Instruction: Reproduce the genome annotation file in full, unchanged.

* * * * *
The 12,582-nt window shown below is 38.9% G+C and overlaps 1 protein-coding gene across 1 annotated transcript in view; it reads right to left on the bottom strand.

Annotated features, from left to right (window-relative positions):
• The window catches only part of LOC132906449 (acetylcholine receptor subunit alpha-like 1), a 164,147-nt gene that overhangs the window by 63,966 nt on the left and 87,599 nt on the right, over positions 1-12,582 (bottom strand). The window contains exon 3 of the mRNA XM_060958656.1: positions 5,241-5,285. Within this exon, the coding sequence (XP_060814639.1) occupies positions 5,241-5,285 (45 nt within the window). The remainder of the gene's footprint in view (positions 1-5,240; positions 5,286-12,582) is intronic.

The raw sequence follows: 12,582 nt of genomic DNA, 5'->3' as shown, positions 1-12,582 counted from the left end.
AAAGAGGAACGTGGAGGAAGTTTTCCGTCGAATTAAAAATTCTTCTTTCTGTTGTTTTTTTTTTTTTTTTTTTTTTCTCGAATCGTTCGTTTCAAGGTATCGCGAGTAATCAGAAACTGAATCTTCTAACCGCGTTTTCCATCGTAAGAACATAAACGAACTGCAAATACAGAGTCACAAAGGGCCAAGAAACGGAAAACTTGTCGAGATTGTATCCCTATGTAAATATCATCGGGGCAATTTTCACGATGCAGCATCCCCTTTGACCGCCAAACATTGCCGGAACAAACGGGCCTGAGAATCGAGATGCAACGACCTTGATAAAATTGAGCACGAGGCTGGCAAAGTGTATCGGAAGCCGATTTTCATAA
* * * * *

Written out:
The 12,582-nt window shown below is 38.9% G+C and overlaps 1 protein-coding gene across 1 annotated transcript in view; it reads right to left on the bottom strand.

Annotated features, from left to right (window-relative positions):
• The window catches only part of LOC132906449 (acetylcholine receptor subunit alpha-like 1), a 164,147-nt gene that overhangs the window by 63,966 nt on the left and 87,599 nt on the right, over positions 1-12,582 (bottom strand). The window contains exon 3 of the mRNA XM_060958656.1: positions 5,241-5,285. Within this exon, the coding sequence (XP_060814639.1) occupies positions 5,241-5,285 (45 nt within the window). The remainder of the gene's footprint in view (positions 1-5,240; positions 5,286-12,582) is intronic.

The raw sequence follows: 12,582 nt of genomic DNA, 5'->3' as shown, positions 1-12,582 counted from the left end.
AAAGAGGAACGTGGAGGAAGTTTTCCGTCGAATTAAAAATTCTTCTTTCTGTTGTTTTTTTTTTTTTTTTTTTTTTCTCGAATCGTTCGTTTCAAGGTATCGCGAGTAATCAGAAACTGAATCTTCTAACCGCGTTTTCCATCGTAAGAACATAAACGAACTGCAAATACAGAGTCACAAAGGGCCAAGAAACGGAAAACTTGTCGAGATTGTATCCCTATGTAAATATCATCGGGGCAATTTTCACGATGCAGCATCCCCTTTGACCGCCAAACATTGCCGGAACAAACGGGCCTGAGAATCGAGATGCAACGACCTTGATAAAATTGAGCACGAGGCTGGCAAAGTGTATCGGAAGCCGATTTTCATAA